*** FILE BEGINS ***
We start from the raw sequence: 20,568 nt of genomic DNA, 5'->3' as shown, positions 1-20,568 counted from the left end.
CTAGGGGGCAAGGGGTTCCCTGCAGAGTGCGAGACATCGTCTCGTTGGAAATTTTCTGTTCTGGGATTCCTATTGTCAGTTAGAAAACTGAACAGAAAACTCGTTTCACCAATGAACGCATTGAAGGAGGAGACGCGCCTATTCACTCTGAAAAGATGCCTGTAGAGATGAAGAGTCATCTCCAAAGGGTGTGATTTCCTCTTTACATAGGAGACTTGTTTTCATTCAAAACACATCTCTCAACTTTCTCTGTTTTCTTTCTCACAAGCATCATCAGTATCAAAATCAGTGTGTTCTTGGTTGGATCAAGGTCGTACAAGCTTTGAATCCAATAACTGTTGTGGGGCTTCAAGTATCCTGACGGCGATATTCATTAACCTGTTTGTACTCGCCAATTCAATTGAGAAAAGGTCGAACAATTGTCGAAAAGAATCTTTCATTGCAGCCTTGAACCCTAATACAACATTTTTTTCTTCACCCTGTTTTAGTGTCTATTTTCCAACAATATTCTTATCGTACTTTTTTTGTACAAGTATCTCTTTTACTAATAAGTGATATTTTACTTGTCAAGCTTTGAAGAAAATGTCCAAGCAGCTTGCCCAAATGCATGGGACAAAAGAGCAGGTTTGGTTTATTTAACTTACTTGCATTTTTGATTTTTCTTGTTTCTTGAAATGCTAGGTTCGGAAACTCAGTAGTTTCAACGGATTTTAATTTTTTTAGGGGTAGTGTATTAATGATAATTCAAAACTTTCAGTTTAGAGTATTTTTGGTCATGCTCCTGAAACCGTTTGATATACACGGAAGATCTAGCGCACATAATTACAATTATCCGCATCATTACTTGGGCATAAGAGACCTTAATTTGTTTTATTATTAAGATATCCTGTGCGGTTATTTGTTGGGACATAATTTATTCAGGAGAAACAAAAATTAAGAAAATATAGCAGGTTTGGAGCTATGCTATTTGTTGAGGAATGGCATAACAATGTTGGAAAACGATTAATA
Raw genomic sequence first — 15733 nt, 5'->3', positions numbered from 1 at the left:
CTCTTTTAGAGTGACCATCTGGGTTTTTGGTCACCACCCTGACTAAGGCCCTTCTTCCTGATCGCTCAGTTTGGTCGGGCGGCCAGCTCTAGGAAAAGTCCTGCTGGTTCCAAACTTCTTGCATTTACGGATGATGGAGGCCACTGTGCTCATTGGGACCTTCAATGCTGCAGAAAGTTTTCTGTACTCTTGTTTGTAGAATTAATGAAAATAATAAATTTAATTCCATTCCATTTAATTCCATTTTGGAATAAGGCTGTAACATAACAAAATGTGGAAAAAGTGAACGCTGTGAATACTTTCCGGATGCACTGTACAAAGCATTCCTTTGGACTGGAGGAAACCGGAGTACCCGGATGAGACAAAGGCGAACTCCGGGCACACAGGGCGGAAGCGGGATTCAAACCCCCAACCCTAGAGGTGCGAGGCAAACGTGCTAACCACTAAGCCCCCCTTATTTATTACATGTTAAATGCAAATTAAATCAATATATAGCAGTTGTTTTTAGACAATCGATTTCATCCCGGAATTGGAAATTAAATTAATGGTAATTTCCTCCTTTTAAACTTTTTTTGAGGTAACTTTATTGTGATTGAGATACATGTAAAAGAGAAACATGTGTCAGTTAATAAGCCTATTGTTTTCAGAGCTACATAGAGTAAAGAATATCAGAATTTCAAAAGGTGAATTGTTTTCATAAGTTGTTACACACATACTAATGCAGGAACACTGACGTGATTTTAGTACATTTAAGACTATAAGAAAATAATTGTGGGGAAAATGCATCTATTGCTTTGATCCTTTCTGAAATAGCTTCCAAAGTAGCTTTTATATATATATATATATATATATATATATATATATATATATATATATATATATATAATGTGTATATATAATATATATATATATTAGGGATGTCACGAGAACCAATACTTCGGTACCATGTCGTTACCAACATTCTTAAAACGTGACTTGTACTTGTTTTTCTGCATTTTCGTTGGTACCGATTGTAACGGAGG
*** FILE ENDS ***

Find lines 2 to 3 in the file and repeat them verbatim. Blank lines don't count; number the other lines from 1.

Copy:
CTAGGGGGCAAGGGGTTCCCTGCAGAGTGCGAGACATCGTCTCGTTGGAAATTTTCTGTTCTGGGATTCCTATTGTCAGTTAGAAAACTGAACAGAAAACTCGTTTCACCAATGAACGCATTGAAGGAGGAGACGCGCCTATTCACTCTGAAAAGATGCCTGTAGAGATGAAGAGTCATCTCCAAAGGGTGTGATTTCCTCTTTACATAGGAGACTTGTTTTCATTCAAAACACATCTCTCAACTTTCTCTGTTTTCTTTCTCACAAGCATCATCAGTATCAAAATCAGTGTGTTCTTGGTTGGATCAAGGTCGTACAAGCTTTGAATCCAATAACTGTTGTGGGGCTTCAAGTATCCTGACGGCGATATTCATTAACCTGTTTGTACTCGCCAATTCAATTGAGAAAAGGTCGAACAATTGTCGAAAAGAATCTTTCATTGCAGCCTTGAACCCTAATACAACATTTTTTTCTTCACCCTGTTTTAGTGTCTATTTTCCAACAATATTCTTATCGTACTTTTTTTGTACAAGTATCTCTTTTACTAATAAGTGATATTTTACTTGTCAAGCTTTGAAGAAAATGTCCAAGCAGCTTGCCCAAATGCATGGGACAAAAGAGCAGGTTTGGTTTATTTAACTTACTTGCATTTTTGATTTTTCTTGTTTCTTGAAATGCTAGGTTCGGAAACTCAGTAGTTTCAACGGATTTTAATTTTTTTAGGGGTAGTGTATTAATGATAATTCAAAACTTTCAGTTTAGAGTATTTTTGGTCATGCTCCTGAAACCGTTTGATATACACGGAAGATCTAGCGCACATAATTACAATTATCCGCATCATTACTTGGGCATAAGAGACCTTAATTTGTTTTATTATTAAGATATCCTGTGCGGTTATTTGTTGGGACATAATTTATTCAGGAGAAACAAAAATTAAGAAAATATAGCAGGTTTGGAGCTATGCTATTTGTTGAGGAATGGCATAACAATGTTGGAAAACGATTAATA
Raw genomic sequence first — 15733 nt, 5'->3', positions numbered from 1 at the left: